While technical climbing skills are not necessary for climbing Kilimanjaro, it is crucial to have a good level of physical fitness. The trek involves long days of walking, often on steep and uneven terrain. Therefore, it is highly recommended to engage in a comprehensive training program prior to your adventure. This program should include cardiovascular exercises, strength training, and hiking while carrying a weighted pack. By being physically prepared, you not only increase your chances of reaching the summit but also enhance your overall experience on the mountain. It is worth noting that mental strength plays a significant role as well. A strong mental fortitude enables climbers to push through fatigue, discomfort, and the physical challenges of climbing. It is the determination of the mind that propels each step, especially when the body urges for a break. During your training, it is crucial to push your limits in order to build your mental resilience. This will ensure that you are mentally prepared to overcome any obstacles you may encounter on your journey.

Gear: Being Ready For Everything

Having incorrect gear when climbing Mount Kilimanjaro can greatly impede your progress and put your safety at risk. Insufficient protection against the harsh conditions of the mountain, such as jackets or sleeping bags, can drain your energy and hinder your recovery. Low-quality gear raises the chances of getting injured, lowers your endurance and performance, and compromises your safety. On the other hand, having the right equipment sets the basis for safety, comfort, and the overall successful completion of the climb, while the wrong gear can result in a series of adverse consequences.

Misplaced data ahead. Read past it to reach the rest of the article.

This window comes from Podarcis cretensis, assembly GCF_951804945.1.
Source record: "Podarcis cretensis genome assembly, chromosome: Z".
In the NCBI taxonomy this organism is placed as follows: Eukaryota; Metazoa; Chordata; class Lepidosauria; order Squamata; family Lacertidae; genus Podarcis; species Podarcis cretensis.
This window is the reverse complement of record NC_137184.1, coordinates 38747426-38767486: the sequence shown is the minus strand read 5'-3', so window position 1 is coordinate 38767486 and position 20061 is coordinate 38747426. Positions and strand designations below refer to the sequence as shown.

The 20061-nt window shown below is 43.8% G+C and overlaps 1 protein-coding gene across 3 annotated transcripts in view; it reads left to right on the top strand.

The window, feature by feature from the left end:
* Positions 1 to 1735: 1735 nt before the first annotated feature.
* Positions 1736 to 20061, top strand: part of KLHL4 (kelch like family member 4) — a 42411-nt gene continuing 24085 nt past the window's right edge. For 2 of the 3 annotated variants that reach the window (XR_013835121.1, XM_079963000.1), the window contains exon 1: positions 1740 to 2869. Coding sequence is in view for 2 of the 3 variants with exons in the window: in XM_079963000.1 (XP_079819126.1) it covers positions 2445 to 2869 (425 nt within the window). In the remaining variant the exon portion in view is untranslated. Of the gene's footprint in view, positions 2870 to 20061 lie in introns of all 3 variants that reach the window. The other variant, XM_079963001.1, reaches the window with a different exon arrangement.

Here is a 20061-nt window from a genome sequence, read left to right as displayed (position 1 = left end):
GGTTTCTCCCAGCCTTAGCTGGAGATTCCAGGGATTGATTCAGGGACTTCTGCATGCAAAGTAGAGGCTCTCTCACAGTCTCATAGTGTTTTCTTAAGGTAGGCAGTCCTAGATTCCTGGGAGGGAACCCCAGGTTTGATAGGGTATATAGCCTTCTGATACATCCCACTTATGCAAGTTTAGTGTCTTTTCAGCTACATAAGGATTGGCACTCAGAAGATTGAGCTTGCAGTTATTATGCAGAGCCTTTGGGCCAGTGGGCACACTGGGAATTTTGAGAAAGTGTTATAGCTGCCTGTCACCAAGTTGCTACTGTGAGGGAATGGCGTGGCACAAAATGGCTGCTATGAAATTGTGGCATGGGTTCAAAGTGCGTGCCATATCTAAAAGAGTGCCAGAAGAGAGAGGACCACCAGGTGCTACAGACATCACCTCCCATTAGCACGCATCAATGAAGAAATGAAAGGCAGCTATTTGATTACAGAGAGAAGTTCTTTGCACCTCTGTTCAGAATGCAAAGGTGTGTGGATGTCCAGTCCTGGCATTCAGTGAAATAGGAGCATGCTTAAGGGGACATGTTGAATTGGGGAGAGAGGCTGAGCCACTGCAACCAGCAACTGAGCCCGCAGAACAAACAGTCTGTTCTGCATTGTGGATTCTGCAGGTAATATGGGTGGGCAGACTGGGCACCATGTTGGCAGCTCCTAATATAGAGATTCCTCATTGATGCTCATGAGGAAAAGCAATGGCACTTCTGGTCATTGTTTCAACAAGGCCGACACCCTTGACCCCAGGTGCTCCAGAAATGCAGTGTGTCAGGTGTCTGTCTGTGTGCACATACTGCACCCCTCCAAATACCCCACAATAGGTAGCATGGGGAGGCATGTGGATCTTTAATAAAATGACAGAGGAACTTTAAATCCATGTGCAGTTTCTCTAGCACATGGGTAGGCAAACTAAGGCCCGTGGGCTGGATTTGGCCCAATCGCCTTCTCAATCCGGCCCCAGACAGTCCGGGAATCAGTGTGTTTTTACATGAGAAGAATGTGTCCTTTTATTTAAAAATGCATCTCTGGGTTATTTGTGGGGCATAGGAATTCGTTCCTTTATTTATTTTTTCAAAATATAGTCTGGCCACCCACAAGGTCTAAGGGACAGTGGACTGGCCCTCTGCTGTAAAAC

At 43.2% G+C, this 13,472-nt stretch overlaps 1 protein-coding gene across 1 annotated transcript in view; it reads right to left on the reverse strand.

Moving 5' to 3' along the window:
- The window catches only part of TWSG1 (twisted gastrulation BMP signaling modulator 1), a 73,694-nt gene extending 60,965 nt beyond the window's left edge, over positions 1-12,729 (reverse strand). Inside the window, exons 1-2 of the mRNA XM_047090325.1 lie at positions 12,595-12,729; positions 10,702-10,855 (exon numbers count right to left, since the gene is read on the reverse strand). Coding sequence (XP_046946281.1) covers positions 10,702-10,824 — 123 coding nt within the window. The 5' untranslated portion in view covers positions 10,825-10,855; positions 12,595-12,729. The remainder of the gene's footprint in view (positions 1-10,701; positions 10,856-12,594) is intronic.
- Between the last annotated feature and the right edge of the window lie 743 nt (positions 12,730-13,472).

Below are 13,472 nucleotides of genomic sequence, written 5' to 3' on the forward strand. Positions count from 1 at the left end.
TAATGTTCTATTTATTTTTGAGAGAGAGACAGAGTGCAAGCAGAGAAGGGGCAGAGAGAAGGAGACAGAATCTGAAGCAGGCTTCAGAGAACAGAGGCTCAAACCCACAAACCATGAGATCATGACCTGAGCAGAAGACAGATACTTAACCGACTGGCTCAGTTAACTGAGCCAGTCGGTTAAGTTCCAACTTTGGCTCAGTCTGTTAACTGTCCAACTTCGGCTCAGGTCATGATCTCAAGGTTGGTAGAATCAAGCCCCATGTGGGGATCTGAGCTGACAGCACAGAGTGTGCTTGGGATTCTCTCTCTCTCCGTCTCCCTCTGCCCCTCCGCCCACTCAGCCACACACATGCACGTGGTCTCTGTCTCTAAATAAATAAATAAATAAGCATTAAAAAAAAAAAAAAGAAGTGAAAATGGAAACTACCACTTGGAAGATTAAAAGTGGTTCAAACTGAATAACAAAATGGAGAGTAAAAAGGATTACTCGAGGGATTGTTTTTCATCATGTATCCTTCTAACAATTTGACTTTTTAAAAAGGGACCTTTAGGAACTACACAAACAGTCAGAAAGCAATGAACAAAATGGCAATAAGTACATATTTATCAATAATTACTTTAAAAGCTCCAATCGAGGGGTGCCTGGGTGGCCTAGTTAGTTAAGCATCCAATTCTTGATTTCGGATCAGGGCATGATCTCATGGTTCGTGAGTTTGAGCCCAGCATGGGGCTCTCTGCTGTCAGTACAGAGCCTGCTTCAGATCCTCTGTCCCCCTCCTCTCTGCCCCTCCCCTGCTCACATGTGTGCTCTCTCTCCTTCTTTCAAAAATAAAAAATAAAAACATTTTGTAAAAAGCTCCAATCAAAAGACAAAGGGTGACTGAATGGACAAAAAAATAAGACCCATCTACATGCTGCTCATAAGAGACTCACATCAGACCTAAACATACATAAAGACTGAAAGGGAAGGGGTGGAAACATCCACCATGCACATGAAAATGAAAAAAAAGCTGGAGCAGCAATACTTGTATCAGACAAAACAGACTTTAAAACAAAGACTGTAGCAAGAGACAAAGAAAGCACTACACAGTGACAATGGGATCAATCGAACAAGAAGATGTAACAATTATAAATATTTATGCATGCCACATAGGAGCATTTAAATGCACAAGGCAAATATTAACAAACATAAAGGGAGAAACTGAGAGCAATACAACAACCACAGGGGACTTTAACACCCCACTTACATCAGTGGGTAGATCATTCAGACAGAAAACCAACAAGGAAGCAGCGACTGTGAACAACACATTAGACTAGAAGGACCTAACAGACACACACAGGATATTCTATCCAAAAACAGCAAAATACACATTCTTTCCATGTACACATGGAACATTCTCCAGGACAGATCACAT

Machame Route This is probably the most beautiful route, due to the nature of its tree-climbing start, and also the less traveled second part. The highlight of the trek is coming down from the final summit, going down a steep descent, under the beautiful Heim glacier and Breach wall. Marangu also goes through this part in the opposite direction, but being tired after the final summit, trekkers don’t have any energy left to admire the sights. Success rates are intermediate, with plenty of choice in terms of operators. Overall, the popular routes tend to be crowded during the high seasons, so it is advised to check with the company the destination and crowd levels on any given departure date.

Marangu Route This is the least expensive route but also the most popular, resulting in relatively poor success rates. It is also the only route offering hut accommodation, which is one of the main reasons people choose it. It is unfortunately also one of the most difficult routes, due to its steep climb and also the very fast ascent. Its major downside is that the final night ascent to the summit is a long and grueling exercise, that only the fit can manage, and which also can be quite frustrating due to the traffic on the way up. It is common for hikers to leave at midnight and come back to camp around 9 to 10 in the morning, completely pooped.

Marangu Route

Marangu Route (5-6 days): Often called the “Coca-Cola” route, Marangu is well-liked for its gentle slopes and hut accommodations. Interestingly, it is considered an “easy route” despite having the lowest success rates. This highlights the limitations of shorter climbs in terms of acclimatization. According to the park service, the success rate for the 5-day Marangu route is approximately 30%, while for the 6-day Marangu route it is around 50%-55%. However, our success rates on the Marangu route are consistently 15-20% higher than these figures.